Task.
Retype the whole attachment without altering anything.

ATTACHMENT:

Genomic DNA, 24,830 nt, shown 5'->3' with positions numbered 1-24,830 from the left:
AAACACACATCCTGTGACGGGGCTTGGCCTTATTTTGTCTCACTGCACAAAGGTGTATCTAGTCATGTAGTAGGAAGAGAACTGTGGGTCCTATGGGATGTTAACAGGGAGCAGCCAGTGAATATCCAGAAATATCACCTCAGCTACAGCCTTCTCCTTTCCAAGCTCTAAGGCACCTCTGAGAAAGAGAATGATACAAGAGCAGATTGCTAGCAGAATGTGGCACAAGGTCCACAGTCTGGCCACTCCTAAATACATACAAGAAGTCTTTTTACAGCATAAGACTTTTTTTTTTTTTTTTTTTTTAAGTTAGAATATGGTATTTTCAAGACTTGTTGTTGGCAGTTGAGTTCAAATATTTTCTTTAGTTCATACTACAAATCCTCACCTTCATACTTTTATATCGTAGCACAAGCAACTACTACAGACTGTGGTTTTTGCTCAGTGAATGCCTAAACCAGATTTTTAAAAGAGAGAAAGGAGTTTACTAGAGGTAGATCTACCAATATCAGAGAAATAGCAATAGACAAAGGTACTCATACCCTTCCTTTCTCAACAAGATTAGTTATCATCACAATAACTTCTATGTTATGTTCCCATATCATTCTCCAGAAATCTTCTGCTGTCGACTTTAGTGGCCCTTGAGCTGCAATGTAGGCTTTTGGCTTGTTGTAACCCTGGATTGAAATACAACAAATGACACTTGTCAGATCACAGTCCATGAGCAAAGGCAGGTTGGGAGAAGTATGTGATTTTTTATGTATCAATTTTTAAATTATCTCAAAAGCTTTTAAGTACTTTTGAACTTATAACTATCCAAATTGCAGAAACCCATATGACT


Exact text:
Genomic DNA, 24,830 nt, shown 5'->3' with positions numbered 1-24,830 from the left:
AAACACACATCCTGTGACGGGGCTTGGCCTTATTTTGTCTCACTGCACAAAGGTGTATCTAGTCATGTAGTAGGAAGAGAACTGTGGGTCCTATGGGATGTTAACAGGGAGCAGCCAGTGAATATCCAGAAATATCACCTCAGCTACAGCCTTCTCCTTTCCAAGCTCTAAGGCACCTCTGAGAAAGAGAATGATACAAGAGCAGATTGCTAGCAGAATGTGGCACAAGGTCCACAGTCTGGCCACTCCTAAATACATACAAGAAGTCTTTTTACAGCATAAGACTTTTTTTTTTTTTTTTTTTTTAAGTTAGAATATGGTATTTTCAAGACTTGTTGTTGGCAGTTGAGTTCAAATATTTTCTTTAGTTCATACTACAAATCCTCACCTTCATACTTTTATATCGTAGCACAAGCAACTACTACAGACTGTGGTTTTTGCTCAGTGAATGCCTAAACCAGATTTTTAAAAGAGAGAAAGGAGTTTACTAGAGGTAGATCTACCAATATCAGAGAAATAGCAATAGACAAAGGTACTCATACCCTTCCTTTCTCAACAAGATTAGTTATCATCACAATAACTTCTATGTTATGTTCCCATATCATTCTCCAGAAATCTTCTGCTGTCGACTTTAGTGGCCCTTGAGCTGCAATGTAGGCTTTTGGCTTGTTGTAACCCTGGATTGAAATACAACAAATGACACTTGTCAGATCACAGTCCATGAGCAAAGGCAGGTTGGGAGAAGTATGTGATTTTTTATGTATCAATTTTTAAATTATCTCAAAAGCTTTTAAGTACTTTTGAACTTATAACTATCCAAATTGCAGAAACCCATATGACT